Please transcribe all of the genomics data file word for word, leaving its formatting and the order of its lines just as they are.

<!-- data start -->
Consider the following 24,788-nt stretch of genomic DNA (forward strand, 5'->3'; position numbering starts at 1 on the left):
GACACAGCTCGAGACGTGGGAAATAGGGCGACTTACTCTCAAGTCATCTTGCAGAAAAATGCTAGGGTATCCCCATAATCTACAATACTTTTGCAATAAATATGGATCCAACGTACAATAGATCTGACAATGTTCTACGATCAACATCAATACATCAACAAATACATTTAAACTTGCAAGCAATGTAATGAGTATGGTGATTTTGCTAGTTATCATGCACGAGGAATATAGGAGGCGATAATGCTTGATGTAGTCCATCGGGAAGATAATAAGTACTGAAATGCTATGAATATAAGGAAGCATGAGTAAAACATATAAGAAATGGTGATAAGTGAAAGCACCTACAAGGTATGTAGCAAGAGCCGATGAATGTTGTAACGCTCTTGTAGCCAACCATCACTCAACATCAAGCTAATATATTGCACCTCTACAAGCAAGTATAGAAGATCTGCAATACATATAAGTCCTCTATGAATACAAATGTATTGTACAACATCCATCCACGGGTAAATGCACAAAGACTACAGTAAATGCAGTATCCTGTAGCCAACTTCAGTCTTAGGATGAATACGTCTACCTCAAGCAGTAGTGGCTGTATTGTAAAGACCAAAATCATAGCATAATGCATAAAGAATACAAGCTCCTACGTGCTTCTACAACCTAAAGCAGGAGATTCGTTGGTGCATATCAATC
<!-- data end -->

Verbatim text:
Consider the following 24,788-nt stretch of genomic DNA (forward strand, 5'->3'; position numbering starts at 1 on the left):
GACACAGCTCGAGACGTGGGAAATAGGGCGACTTACTCTCAAGTCATCTTGCAGAAAAATGCTAGGGTATCCCCATAATCTACAATACTTTTGCAATAAATATGGATCCAACGTACAATAGATCTGACAATGTTCTACGATCAACATCAATACATCAACAAATACATTTAAACTTGCAAGCAATGTAATGAGTATGGTGATTTTGCTAGTTATCATGCACGAGGAATATAGGAGGCGATAATGCTTGATGTAGTCCATCGGGAAGATAATAAGTACTGAAATGCTATGAATATAAGGAAGCATGAGTAAAACATATAAGAAATGGTGATAAGTGAAAGCACCTACAAGGTATGTAGCAAGAGCCGATGAATGTTGTAACGCTCTTGTAGCCAACCATCACTCAACATCAAGCTAATATATTGCACCTCTACAAGCAAGTATAGAAGATCTGCAATACATATAAGTCCTCTATGAATACAAATGTATTGTACAACATCCATCCACGGGTAAATGCACAAAGACTACAGTAAATGCAGTATCCTGTAGCCAACTTCAGTCTTAGGATGAATACGTCTACCTCAAGCAGTAGTGGCTGTATTGTAAAGACCAAAATCATAGCATAATGCATAAAGAATACAAGCTCCTACGTGCTTCTACAACCTAAAGCAGGAGATTCGTTGGTGCATATCAATC